Jonathan Toomim, a Bitcoin Cash developer, has also proposed a similar strategy where chains are given weightings which are penalized for keeping a chain hidden. This means the penalty increases, the longer the chain is kept hidden. Therefore, it is no longer just the chain with the most accumulated PoW that dominates, but also factors in which chains are submitted in a timely manner.
Ultimately, these proposals greatly increase the overall cost of attack. Although Bitcoin proponents note that an attack of this sort is much harder to pull off on a coin like bitcoin, it is not impossible. A notable critic of the weakness of unmodified PoW is Professor Emin Gun Sirer, who believes that even Bitcoin can be attacked by a few large players and the only reason it hasn’t happened is that Bitcoin is simply not big enough to matter right now. Another ignored metric is the cost of a PoW attack in comparison to its market capitalization since larger coins have much more at stake.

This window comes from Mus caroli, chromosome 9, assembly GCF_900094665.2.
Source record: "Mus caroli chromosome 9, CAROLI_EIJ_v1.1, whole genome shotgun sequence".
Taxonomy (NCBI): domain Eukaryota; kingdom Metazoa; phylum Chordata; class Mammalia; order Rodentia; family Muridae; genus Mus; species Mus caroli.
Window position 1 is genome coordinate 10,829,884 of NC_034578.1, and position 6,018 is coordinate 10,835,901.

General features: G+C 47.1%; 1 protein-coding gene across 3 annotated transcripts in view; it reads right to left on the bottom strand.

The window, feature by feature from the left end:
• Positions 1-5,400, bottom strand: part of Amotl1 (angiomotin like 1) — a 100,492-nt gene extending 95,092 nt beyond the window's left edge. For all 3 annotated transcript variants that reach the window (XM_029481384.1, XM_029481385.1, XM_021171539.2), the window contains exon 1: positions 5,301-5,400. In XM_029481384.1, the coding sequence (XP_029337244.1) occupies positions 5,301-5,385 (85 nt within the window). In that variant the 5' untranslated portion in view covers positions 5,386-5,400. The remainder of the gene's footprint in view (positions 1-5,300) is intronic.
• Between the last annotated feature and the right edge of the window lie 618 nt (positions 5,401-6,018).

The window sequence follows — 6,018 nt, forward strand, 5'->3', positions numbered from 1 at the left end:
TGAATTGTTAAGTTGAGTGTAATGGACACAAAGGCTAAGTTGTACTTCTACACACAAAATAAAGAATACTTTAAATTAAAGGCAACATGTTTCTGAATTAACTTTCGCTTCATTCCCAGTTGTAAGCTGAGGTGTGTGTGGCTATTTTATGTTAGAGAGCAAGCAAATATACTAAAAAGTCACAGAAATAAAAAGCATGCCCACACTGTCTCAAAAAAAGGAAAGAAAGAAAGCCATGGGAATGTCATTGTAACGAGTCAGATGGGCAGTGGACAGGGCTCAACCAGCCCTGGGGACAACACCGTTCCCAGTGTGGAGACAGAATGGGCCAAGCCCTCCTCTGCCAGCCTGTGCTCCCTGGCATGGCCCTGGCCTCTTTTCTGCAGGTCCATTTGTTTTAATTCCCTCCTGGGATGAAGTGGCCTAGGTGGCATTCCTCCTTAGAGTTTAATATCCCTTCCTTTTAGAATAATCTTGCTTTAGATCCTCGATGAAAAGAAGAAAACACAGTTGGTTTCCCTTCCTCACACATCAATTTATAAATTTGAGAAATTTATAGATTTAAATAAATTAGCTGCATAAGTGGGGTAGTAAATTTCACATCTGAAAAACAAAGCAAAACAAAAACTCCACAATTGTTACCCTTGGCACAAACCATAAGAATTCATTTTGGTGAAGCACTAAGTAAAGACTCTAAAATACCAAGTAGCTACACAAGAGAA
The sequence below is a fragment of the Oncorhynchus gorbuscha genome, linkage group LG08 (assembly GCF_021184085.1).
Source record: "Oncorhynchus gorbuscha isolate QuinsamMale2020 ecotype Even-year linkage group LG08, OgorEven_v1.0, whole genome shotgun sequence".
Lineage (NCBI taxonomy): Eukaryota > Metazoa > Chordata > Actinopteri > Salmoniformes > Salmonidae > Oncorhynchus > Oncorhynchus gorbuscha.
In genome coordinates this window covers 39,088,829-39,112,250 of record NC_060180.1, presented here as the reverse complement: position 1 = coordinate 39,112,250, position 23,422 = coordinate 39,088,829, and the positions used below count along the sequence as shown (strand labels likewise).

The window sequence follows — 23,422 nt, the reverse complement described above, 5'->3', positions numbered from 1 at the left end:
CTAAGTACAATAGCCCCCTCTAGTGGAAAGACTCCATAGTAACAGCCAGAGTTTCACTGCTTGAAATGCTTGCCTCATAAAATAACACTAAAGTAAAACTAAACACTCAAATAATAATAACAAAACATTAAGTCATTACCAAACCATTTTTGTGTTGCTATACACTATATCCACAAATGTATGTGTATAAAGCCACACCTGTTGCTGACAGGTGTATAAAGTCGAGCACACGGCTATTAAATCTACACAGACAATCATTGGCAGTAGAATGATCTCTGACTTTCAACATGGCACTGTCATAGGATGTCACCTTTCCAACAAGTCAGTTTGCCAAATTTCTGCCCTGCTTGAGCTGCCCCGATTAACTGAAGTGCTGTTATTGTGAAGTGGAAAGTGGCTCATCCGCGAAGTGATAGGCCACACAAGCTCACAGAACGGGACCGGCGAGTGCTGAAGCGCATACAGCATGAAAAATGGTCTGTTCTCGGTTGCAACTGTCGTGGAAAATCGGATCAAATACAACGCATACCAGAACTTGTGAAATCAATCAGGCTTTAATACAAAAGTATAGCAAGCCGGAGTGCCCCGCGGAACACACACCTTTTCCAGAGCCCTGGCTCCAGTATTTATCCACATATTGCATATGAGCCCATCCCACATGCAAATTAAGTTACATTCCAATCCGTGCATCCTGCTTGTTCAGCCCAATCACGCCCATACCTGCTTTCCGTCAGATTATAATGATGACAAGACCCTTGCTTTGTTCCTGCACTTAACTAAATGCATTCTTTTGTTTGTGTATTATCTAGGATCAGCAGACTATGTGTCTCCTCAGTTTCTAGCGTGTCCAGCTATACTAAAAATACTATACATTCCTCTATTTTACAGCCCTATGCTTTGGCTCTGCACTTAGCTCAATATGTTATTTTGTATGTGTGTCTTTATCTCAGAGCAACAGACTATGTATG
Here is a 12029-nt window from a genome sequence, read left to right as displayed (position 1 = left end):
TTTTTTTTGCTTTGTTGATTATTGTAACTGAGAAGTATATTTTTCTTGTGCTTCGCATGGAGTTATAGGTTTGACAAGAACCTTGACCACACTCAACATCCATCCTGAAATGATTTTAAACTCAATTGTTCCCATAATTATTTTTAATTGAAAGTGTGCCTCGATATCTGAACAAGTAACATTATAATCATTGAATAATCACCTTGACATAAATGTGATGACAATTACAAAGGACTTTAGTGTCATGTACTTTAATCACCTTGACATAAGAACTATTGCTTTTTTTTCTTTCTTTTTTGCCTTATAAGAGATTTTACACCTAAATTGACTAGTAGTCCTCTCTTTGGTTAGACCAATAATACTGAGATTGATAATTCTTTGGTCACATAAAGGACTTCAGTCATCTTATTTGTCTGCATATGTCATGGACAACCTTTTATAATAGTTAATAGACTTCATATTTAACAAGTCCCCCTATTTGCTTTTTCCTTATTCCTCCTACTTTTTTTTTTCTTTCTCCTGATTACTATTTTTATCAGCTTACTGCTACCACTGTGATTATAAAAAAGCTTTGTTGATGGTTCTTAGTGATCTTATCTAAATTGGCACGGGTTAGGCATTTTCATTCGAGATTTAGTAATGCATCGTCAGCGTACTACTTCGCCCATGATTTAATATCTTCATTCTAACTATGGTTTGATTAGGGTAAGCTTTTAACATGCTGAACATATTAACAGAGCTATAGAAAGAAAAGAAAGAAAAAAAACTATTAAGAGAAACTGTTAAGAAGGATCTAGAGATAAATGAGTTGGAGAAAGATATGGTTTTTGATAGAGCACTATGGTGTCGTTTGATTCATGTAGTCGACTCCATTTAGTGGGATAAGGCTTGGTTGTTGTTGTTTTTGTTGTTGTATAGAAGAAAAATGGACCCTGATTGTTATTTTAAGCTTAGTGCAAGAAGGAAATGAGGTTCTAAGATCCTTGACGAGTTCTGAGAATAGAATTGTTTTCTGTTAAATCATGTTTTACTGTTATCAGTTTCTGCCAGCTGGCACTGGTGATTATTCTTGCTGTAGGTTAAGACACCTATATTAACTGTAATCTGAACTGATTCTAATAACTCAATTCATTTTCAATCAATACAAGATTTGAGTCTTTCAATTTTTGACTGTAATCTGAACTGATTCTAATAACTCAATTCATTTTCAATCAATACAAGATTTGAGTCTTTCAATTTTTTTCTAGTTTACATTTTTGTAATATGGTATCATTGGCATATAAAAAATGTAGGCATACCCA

The ETC attack shines a glaring spotlight on PoW’s weaknesses which were previously thought to be a remote possibility or a problem for smaller coins only. What’s most concerning here is that PoW coins that do not have majority hash rate for its algorithm or miner class (commodity hardware vs ASIC) are the most vulnerable.
Luckily, methods to augment PoW are already being deployed or are in development. PoW-based coins need to implement additional safeguards as soon as possible. With the ETC attacker returning some of the proceeds of the attack, perhaps this was the point they were trying to make all along.